Radiohead's Tip Jar Is Empty

The election is over and the results are in.

No, Hillary didn't beat Rudy and Rudy didn't beat Hillary.

Radiohead beat itself.

Nice try. Radiohead deserves credit for doing what the labels refuse to do -- innovate. They are still very cool for trying.

The British band let fans decide how much to pay for a digital copy of their new release "In Rainbows" and most of their loyal, loyal friends decided to pay...


That's right. 62% downloaded the music free during a four-week period last month proving once again that the electorate has given the music industry a mandate -- lower your prices.

On the positive side -- if you could call it that -- 38% elected to pay an average of $6 according to results from comScore Inc.

Radiohead released its seventh studio album to the public in a controversial and creative move because it's major label contract expired and they chose not to sign a new one.

About 1.2 million people visited Radiohead's web site. Some 40% of US residents reportedly paid for the music -- averaging $8.05 per album (outside the US -- 36% of the fans paid an average of $4.64).

What does this mean?

1. The majority of downloaders are freeloaders. Who don't know this -- as we say back in Philly. Now there's more evidence.

2. Fans are fans if they get the music for free as opposed to fans in past eras who voted with their wallets at the record store. Times have changed. Music is a commodity like -- well, like text messages.

3. Radiohead will probably sign a contract with another major record label. Why? Well, you can't live in the lifestyle that you have become accustomed to unless you generate revenue. How good is Madonna looking now, by the way, now that she sold herself to Live Nation.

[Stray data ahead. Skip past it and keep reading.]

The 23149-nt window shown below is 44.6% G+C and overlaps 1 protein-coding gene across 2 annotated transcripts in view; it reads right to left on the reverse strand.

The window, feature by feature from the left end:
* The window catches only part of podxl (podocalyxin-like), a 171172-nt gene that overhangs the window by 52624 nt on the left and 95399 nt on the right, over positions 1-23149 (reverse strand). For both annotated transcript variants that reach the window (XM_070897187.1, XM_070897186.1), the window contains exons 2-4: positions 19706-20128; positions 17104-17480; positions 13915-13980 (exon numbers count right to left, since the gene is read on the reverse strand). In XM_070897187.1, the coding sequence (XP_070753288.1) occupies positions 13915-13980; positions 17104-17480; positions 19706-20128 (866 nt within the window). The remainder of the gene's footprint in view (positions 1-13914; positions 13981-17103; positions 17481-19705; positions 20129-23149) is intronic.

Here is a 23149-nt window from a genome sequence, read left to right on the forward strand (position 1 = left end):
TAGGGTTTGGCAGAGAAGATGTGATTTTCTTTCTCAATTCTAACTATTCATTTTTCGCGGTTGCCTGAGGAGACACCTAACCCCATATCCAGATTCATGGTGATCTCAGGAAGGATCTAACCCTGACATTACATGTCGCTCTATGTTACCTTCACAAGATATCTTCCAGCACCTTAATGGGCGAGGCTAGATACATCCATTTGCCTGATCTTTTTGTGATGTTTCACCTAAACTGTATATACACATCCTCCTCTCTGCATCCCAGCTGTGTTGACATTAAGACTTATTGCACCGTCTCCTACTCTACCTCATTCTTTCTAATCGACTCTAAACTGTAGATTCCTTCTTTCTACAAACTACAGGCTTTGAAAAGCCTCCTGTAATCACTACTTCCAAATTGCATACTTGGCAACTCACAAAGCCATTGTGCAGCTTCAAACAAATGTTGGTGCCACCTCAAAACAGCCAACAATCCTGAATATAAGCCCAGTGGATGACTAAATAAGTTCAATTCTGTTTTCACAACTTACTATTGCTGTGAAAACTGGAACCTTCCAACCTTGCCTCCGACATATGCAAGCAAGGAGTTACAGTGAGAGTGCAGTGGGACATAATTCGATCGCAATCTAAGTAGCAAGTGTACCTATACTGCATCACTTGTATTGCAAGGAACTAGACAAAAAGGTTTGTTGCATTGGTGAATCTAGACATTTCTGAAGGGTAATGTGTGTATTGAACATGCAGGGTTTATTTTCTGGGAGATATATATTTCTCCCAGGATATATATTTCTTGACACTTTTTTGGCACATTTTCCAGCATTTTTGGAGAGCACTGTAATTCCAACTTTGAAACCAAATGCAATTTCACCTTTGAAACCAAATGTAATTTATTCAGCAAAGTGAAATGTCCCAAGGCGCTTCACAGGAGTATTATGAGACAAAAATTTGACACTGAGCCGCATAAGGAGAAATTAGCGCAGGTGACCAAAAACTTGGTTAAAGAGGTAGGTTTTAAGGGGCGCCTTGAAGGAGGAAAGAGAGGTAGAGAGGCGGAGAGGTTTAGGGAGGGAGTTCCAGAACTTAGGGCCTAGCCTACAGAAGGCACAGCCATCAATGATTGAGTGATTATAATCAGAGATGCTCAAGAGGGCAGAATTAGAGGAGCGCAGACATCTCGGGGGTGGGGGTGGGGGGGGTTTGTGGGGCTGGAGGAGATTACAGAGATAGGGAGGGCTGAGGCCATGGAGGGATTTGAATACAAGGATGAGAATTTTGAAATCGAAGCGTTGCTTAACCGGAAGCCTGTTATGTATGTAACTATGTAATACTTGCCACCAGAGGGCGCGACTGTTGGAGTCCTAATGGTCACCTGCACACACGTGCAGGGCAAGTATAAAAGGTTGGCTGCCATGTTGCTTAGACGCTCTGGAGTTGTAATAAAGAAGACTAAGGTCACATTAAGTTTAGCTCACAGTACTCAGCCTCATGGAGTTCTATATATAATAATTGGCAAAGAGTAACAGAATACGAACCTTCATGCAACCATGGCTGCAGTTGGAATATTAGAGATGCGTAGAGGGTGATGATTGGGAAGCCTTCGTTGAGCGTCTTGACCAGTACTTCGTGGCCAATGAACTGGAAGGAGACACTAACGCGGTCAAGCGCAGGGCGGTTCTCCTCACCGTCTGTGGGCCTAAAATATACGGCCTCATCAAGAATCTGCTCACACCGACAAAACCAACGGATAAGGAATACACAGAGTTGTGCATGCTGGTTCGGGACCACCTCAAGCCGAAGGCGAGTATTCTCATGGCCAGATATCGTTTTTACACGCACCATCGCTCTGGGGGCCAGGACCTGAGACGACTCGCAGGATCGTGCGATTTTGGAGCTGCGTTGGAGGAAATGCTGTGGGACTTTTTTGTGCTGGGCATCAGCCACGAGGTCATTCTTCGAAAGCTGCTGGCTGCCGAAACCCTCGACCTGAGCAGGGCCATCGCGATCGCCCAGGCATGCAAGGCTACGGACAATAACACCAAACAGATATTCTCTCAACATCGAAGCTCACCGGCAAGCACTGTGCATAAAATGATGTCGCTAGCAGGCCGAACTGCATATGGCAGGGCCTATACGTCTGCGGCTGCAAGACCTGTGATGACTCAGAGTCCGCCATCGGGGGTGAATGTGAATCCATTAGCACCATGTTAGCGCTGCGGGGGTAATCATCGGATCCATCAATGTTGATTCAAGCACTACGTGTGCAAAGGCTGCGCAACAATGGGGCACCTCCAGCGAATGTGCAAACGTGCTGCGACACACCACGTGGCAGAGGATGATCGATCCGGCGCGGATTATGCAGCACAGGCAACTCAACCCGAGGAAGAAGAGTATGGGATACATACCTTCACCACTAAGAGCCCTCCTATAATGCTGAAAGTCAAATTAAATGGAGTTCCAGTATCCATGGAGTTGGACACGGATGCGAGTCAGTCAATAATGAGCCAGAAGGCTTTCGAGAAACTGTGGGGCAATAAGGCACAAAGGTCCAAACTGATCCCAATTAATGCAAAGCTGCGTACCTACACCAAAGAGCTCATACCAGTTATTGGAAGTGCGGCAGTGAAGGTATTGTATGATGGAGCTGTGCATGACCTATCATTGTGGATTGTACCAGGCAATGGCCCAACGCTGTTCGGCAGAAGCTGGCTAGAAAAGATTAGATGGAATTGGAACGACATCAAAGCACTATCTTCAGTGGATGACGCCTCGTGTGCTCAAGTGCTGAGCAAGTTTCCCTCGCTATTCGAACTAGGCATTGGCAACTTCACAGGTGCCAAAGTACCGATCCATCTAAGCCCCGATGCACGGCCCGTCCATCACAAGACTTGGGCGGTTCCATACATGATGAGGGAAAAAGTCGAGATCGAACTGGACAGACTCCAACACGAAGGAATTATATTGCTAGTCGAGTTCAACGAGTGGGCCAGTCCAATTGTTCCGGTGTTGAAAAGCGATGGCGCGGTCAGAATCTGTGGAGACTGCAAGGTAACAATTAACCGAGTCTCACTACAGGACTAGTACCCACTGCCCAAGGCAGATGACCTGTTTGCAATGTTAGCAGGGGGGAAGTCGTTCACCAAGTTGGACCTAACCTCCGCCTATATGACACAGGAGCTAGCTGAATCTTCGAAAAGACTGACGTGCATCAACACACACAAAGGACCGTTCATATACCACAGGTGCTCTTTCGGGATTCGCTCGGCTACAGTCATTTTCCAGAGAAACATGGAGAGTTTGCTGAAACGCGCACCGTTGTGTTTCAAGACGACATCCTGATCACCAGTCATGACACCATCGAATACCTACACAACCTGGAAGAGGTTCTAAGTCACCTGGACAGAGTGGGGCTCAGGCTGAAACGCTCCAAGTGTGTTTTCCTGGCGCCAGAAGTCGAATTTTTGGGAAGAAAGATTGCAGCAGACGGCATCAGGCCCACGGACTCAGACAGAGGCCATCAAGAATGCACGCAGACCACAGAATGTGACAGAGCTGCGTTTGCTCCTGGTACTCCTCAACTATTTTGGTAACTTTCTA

4. Steve Jobs is right. A cut is worth 99 cents for the convenience factor alone. An album is worth $9.99 online if you must own it and the majority of people must not own it. But 99 cents is an absolute highest price point. A tune in the days ahead must be cheaper or piracy will explode.

5. Britney Spears may be smarter than Radiohead as it turns out. She just had the number one single. Now, a #2 album (which had been designated number one before Billboard revised its chart policy). The Spears album isn't half bad. The popular press is ridiculing her constantly and the wheels are coming off of her so-called life. But Britney has a record label paying her support bills.

Some 62% of Radiohead's fans stiffed them at the tip jar.

100% of AT&T's cell phone customers pay them every time they text message someone.

Is it getting any easier to see the solution?

Music is priced too high. The marketplace is speaking and no one is listening.

Music for the price of a text message -- addictive, compulsive and easy to collect.

Now that's money in the bank.

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